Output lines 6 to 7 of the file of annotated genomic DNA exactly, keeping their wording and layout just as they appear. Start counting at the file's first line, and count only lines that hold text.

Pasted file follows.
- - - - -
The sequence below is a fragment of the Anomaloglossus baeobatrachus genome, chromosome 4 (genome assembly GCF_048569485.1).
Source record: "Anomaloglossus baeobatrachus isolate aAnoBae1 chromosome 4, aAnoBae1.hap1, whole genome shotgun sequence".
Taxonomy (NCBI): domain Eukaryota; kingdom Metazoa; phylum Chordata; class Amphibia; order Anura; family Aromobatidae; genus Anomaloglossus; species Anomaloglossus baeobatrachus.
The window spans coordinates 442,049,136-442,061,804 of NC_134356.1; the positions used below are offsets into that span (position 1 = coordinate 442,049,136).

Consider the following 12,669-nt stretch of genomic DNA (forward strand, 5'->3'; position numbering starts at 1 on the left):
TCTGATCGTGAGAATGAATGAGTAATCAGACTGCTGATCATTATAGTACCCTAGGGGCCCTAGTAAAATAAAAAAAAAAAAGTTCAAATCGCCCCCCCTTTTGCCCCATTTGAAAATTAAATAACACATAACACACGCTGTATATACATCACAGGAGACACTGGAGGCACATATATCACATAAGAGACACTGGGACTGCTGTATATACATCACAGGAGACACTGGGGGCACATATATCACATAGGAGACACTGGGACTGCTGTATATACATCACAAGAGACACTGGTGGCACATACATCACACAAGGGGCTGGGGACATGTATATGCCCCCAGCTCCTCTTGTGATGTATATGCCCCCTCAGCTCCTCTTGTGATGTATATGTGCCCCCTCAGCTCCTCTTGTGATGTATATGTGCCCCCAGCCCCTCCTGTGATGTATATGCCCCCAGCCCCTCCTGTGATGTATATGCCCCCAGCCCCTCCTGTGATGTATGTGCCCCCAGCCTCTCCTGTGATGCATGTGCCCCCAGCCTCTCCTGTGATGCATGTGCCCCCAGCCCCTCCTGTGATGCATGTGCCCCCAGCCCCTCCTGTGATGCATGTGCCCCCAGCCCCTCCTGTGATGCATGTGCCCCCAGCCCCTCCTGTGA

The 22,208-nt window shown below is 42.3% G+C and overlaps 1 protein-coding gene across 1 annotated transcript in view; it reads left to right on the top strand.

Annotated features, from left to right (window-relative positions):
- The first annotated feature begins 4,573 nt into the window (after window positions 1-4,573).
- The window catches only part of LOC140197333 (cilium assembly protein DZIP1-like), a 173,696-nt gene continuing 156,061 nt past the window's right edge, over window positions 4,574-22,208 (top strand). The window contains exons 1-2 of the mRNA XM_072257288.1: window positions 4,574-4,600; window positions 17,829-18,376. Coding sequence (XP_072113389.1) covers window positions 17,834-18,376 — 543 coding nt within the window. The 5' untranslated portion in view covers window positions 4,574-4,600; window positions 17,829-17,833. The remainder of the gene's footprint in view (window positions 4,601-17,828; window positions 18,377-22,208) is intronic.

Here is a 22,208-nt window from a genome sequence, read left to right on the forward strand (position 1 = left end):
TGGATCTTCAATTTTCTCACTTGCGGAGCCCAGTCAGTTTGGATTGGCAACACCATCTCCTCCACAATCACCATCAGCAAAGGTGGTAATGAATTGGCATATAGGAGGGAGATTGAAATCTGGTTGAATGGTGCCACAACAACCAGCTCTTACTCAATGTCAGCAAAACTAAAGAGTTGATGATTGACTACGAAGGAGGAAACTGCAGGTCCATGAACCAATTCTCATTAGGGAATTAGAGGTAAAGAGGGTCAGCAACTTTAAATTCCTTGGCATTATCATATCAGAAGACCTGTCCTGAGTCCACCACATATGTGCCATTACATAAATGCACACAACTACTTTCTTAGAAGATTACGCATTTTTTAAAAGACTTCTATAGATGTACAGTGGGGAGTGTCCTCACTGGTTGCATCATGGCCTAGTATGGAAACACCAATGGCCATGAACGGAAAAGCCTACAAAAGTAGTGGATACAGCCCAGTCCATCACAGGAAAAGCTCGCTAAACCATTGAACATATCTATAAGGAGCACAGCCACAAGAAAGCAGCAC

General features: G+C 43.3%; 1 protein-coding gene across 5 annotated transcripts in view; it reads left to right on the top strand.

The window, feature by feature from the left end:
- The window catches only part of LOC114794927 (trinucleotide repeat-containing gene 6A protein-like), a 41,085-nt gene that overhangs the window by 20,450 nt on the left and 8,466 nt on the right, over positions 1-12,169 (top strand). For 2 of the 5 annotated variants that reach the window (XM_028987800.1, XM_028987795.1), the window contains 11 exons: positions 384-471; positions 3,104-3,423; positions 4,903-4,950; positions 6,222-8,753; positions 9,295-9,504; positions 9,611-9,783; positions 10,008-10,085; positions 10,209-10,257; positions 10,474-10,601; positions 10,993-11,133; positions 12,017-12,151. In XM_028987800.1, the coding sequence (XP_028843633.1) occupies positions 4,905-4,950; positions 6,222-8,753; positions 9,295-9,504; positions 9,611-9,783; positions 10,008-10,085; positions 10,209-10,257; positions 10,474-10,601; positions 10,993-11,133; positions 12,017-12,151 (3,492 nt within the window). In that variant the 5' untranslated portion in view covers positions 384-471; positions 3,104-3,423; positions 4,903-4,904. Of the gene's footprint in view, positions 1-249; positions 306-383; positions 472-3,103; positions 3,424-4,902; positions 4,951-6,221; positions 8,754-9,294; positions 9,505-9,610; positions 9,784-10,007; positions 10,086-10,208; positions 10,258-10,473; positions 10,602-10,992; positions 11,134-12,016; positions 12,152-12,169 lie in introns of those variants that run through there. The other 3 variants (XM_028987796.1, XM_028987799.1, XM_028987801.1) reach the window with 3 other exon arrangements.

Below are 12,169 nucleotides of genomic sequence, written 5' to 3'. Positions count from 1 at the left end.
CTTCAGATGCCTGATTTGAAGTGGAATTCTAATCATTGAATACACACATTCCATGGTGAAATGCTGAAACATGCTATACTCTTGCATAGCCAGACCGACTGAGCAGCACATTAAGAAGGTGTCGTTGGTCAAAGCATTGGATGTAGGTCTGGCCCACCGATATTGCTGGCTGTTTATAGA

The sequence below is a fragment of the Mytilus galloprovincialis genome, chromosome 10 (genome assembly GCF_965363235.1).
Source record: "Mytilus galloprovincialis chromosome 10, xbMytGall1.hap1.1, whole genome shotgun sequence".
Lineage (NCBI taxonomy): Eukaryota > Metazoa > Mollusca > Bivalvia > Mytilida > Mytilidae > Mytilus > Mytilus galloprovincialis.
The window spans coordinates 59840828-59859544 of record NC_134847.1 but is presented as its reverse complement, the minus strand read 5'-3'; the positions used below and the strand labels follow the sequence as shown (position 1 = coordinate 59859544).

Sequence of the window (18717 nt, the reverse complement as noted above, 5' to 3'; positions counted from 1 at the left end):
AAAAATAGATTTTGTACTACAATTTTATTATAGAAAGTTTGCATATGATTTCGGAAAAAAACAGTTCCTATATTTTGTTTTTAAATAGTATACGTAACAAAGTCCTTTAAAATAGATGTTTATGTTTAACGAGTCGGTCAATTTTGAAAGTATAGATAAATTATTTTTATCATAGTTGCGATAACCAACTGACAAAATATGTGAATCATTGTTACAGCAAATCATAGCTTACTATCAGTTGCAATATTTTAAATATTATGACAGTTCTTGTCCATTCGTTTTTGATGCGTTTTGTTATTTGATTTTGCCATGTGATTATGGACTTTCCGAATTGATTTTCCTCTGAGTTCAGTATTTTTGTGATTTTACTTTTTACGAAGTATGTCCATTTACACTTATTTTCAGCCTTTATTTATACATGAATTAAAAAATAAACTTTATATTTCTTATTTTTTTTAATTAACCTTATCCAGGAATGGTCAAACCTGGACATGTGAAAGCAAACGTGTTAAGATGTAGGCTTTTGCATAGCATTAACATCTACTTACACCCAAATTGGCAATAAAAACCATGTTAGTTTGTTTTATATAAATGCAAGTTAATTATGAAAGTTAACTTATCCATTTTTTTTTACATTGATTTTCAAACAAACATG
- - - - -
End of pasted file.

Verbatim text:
TCTGATCGTGAGAATGAATGAGTAATCAGACTGCTGATCATTATAGTACCCTAGGGGCCCTAGTAAAATAAAAAAAAAAAAGTTCAAATCGCCCCCCCTTTTGCCCCATTTGAAAATTAAATAACACATAACACACGCTGTATATACATCACAGGAGACACTGGAGGCACATATATCACATAAGAGACACTGGGACTGCTGTATATACATCACAGGAGACACTGGGGGCACATATATCACATAGGAGACACTGGGACTGCTGTATATACATCACAAGAGACACTGGTGGCACATACATCACACAAGGGGCTGGGGACATGTATATGCCCCCAGCTCCTCTTGTGATGTATATGCCCCCTCAGCTCCTCTTGTGATGTATATGTGCCCCCTCAGCTCCTCTTGTGATGTATATGTGCCCCCAGCCCCTCCTGTGATGTATATGCCCCCAGCCCCTCCTGTGATGTATATGCCCCCAGCCCCTCCTGTGATGTATGTGCCCCCAGCCTCTCCTGTGATGCATGTGCCCCCAGCCTCTCCTGTGATGCATGTGCCCCCAGCCCCTCCTGTGATGCATGTGCCCCCAGCCCCTCCTGTGATGCATGTGCCCCCAGCCCCTCCTGTGATGCATGTGCCCCCAGCCCCTCCTGTGA

The 22,208-nt window shown below is 42.3% G+C and overlaps 1 protein-coding gene across 1 annotated transcript in view; it reads left to right on the top strand.